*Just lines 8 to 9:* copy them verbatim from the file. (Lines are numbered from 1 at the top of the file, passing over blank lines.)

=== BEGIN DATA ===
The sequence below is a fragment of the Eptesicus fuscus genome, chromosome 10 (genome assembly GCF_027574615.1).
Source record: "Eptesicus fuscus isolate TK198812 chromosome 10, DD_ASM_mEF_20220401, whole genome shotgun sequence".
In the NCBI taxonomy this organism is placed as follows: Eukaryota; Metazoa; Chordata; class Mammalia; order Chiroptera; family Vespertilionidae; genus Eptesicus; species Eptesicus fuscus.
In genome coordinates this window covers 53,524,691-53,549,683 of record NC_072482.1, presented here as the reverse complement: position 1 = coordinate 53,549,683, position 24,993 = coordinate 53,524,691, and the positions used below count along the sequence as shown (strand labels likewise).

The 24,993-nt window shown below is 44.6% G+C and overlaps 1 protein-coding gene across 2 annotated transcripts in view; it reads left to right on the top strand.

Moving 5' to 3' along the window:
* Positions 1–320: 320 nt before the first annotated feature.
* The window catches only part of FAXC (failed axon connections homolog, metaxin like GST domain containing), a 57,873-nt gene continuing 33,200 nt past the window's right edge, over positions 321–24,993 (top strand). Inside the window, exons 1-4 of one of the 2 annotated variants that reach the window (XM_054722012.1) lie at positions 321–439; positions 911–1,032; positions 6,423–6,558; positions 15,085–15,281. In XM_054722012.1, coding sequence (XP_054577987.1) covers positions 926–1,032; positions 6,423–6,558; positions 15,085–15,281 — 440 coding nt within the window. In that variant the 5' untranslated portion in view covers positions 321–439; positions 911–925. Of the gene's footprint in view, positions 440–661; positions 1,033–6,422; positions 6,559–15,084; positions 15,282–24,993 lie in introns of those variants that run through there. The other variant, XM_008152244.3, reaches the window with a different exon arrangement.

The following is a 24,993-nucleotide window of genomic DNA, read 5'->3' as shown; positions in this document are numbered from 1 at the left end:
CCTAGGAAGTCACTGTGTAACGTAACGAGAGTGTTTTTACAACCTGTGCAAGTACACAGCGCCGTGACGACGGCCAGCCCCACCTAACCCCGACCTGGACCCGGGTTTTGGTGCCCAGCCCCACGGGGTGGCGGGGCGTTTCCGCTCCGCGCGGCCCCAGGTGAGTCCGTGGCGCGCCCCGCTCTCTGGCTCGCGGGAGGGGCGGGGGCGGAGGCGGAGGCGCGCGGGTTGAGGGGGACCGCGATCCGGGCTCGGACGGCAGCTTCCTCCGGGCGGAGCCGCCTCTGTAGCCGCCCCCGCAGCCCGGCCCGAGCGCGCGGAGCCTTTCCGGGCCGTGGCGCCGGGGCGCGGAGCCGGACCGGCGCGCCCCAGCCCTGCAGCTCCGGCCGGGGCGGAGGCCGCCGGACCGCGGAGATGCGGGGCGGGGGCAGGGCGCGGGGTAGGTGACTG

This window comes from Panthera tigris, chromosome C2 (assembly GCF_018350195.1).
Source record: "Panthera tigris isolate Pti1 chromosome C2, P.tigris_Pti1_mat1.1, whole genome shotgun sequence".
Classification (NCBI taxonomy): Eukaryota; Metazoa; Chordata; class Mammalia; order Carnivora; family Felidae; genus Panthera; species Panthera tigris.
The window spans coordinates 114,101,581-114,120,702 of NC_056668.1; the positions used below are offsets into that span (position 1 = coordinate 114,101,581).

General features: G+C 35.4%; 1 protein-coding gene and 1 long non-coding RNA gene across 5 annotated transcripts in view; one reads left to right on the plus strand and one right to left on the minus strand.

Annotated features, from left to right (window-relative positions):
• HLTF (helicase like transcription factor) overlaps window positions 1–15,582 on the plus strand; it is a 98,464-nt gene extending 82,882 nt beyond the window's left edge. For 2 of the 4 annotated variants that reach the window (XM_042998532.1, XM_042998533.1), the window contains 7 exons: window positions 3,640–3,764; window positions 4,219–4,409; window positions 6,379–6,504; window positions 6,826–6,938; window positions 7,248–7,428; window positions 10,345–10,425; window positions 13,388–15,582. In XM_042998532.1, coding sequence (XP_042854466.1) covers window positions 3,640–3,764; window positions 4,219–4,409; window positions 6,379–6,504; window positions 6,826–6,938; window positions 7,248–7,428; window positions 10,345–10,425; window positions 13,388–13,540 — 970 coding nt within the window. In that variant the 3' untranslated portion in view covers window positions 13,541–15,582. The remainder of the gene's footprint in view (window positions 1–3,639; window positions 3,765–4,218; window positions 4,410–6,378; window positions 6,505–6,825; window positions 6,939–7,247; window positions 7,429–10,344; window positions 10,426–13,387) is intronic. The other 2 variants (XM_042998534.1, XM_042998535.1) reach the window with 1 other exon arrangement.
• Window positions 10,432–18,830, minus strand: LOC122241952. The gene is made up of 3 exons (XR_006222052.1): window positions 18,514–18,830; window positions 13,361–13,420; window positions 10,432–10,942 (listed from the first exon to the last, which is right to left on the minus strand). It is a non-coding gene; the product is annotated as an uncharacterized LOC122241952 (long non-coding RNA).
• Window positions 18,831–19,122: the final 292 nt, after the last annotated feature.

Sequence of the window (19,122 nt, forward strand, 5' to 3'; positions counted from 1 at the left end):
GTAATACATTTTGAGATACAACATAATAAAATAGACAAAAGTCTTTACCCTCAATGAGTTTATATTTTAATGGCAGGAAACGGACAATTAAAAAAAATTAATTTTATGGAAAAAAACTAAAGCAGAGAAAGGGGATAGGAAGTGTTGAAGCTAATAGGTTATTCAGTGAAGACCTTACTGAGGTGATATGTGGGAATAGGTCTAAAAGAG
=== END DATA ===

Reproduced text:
* The window catches only part of FAXC (failed axon connections homolog, metaxin like GST domain containing), a 57,873-nt gene continuing 33,200 nt past the window's right edge, over positions 321–24,993 (top strand). Inside the window, exons 1-4 of one of the 2 annotated variants that reach the window (XM_054722012.1) lie at positions 321–439; positions 911–1,032; positions 6,423–6,558; positions 15,085–15,281. In XM_054722012.1, coding sequence (XP_054577987.1) covers positions 926–1,032; positions 6,423–6,558; positions 15,085–15,281 — 440 coding nt within the window. In that variant the 5' untranslated portion in view covers positions 321–439; positions 911–925. Of the gene's footprint in view, positions 440–661; positions 1,033–6,422; positions 6,559–15,084; positions 15,282–24,993 lie in introns of those variants that run through there. The other variant, XM_008152244.3, reaches the window with a different exon arrangement.

The following is a 24,993-nucleotide window of genomic DNA, read 5'->3' as shown; positions in this document are numbered from 1 at the left end: